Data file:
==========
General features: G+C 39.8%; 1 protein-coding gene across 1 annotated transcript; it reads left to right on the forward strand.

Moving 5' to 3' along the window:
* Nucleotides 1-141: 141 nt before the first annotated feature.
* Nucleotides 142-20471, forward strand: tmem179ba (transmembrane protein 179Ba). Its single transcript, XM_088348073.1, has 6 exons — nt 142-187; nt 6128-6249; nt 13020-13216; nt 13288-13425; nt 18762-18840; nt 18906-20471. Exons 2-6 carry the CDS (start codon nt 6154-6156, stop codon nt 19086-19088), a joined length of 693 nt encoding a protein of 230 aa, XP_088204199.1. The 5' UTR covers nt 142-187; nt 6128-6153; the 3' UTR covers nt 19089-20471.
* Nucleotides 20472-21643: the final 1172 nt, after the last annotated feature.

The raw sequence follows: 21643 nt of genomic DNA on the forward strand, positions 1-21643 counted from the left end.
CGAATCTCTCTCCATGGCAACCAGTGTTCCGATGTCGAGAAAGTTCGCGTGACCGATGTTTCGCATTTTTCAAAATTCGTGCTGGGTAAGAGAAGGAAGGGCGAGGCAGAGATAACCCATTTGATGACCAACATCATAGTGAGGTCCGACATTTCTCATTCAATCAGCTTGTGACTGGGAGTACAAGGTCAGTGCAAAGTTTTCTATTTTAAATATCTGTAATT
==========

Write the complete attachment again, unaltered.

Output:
General features: G+C 39.8%; 1 protein-coding gene across 1 annotated transcript; it reads left to right on the forward strand.

Moving 5' to 3' along the window:
* Nucleotides 1-141: 141 nt before the first annotated feature.
* Nucleotides 142-20471, forward strand: tmem179ba (transmembrane protein 179Ba). Its single transcript, XM_088348073.1, has 6 exons — nt 142-187; nt 6128-6249; nt 13020-13216; nt 13288-13425; nt 18762-18840; nt 18906-20471. Exons 2-6 carry the CDS (start codon nt 6154-6156, stop codon nt 19086-19088), a joined length of 693 nt encoding a protein of 230 aa, XP_088204199.1. The 5' UTR covers nt 142-187; nt 6128-6153; the 3' UTR covers nt 19089-20471.
* Nucleotides 20472-21643: the final 1172 nt, after the last annotated feature.

The raw sequence follows: 21643 nt of genomic DNA on the forward strand, positions 1-21643 counted from the left end.
CGAATCTCTCTCCATGGCAACCAGTGTTCCGATGTCGAGAAAGTTCGCGTGACCGATGTTTCGCATTTTTCAAAATTCGTGCTGGGTAAGAGAAGGAAGGGCGAGGCAGAGATAACCCATTTGATGACCAACATCATAGTGAGGTCCGACATTTCTCATTCAATCAGCTTGTGACTGGGAGTACAAGGTCAGTGCAAAGTTTTCTATTTTAAATATCTGTAATT